What to know when selling your investment condo If you are looking to sell your condo property you can view our in depth guide here.  But what if your condo is an investment property with it’s own unique set of challenges? Here are some additional considerations when looking to sell your investment condo.

Tenant Rentals vs Leases

If your current tenant is in a month to month rental agreement with you then it is your obligation to give them a minimum of 60 days notice from the first of the month – unless otherwise specified in your rental agreement. If your tenant has signed an extended lease, the tenant has a right to stay and all lease obligations transfer to the new owner until the end of the lease term. If your buyer has specific needs or conditions, then you may consider talking to your tenant about an early lease buyout.

Know your niche –

If your target buyer happens to be another investor than the prospect of having a paying lease or monthly tenant that is attached to the investment property may enhance the appeal of your listing. Conversely, tenants can be viewed as an inconvenience to buyers that will actually move into the unit themselves. In this case, you should try to time the listing of your property at the end of their lease to allow for a smooth transition.

Limit your Leases. 

Depending on your short and long-term goals, you may want to limit your lease durations to 1 year to allow for the most flexibility. If you plan on selling your condo anytime in the next 3-6 months don’t take on any new leases. A vacant unit is more of an attractive feature for “move in” buyers than it is a deterrent for buyers looking to purchase a rentable property.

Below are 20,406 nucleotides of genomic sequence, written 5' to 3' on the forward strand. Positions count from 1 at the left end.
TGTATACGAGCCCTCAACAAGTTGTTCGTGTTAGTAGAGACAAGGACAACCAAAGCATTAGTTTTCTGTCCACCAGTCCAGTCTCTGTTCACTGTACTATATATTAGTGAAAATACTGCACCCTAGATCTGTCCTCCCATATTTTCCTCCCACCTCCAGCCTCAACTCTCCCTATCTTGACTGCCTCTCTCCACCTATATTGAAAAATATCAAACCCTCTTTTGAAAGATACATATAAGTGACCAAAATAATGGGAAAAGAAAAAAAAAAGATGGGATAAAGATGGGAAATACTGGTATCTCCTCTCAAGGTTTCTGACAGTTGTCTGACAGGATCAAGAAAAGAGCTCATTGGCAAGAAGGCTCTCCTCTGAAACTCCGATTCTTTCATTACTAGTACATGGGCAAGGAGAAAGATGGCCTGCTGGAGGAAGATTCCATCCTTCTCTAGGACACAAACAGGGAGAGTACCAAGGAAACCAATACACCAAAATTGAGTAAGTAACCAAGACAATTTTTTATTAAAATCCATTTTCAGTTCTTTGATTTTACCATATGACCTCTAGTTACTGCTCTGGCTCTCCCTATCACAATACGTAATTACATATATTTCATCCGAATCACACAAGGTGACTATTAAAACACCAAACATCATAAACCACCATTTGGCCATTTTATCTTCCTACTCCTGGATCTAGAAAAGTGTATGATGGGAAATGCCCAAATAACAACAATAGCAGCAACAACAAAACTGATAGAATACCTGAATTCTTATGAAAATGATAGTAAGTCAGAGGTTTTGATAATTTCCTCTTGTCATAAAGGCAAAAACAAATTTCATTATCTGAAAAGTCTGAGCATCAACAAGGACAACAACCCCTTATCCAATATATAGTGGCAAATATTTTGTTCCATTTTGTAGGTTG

Adjust Your Rent Yearly. 

Because leases transfers with your property, a tenant who is paying below market rent will mean the new owner will take in less income than they would with a comparable property, affecting the value and thus the sale price of your home. Charge market rent value to any new tenants, and always increase rents annually by the amount allowed by law to ensure that your property’s rent is proportionate to the rest of your property’s value.

How to Approach Staging –

Occupied investment condos can be a little tricky to present to prospective buyers. As a landlord, you technically can’t stage your tenant’s unit or force them to arrange it in a certain way or to keep it clean. You DO have the right to service broken appliances, update fixtures, or clean carpets. Most tenants appreciate these types of updates to their living space and will be amiable about them.


Photos of your investment condo could work against you if your tenants are messy. Rely on us to find the most effective ways to highlight your property’s core benefits.


– Try and maintain a good relationship with your tenants, and allow our real estate team to build a positive relationship with them. Open houses can be difficult to arrange with certain tenants so establishing this rapport will go a long way towards giving you and your agent the flexibility and staging environment needed to ensure a fast sale. It is your right as a landlord to show your home to potential buyers with 24 hours notice so don’t let tenants walk all over you and limit how and when you show your unit. On the other hand, your tenant is not required to leave their apartment during a showing, even though this is ideal. Making a courteous request in advance and giving them respect during this transition will show that you value their time and needs which will help reduce stress during the listing and selling process for all parties involved.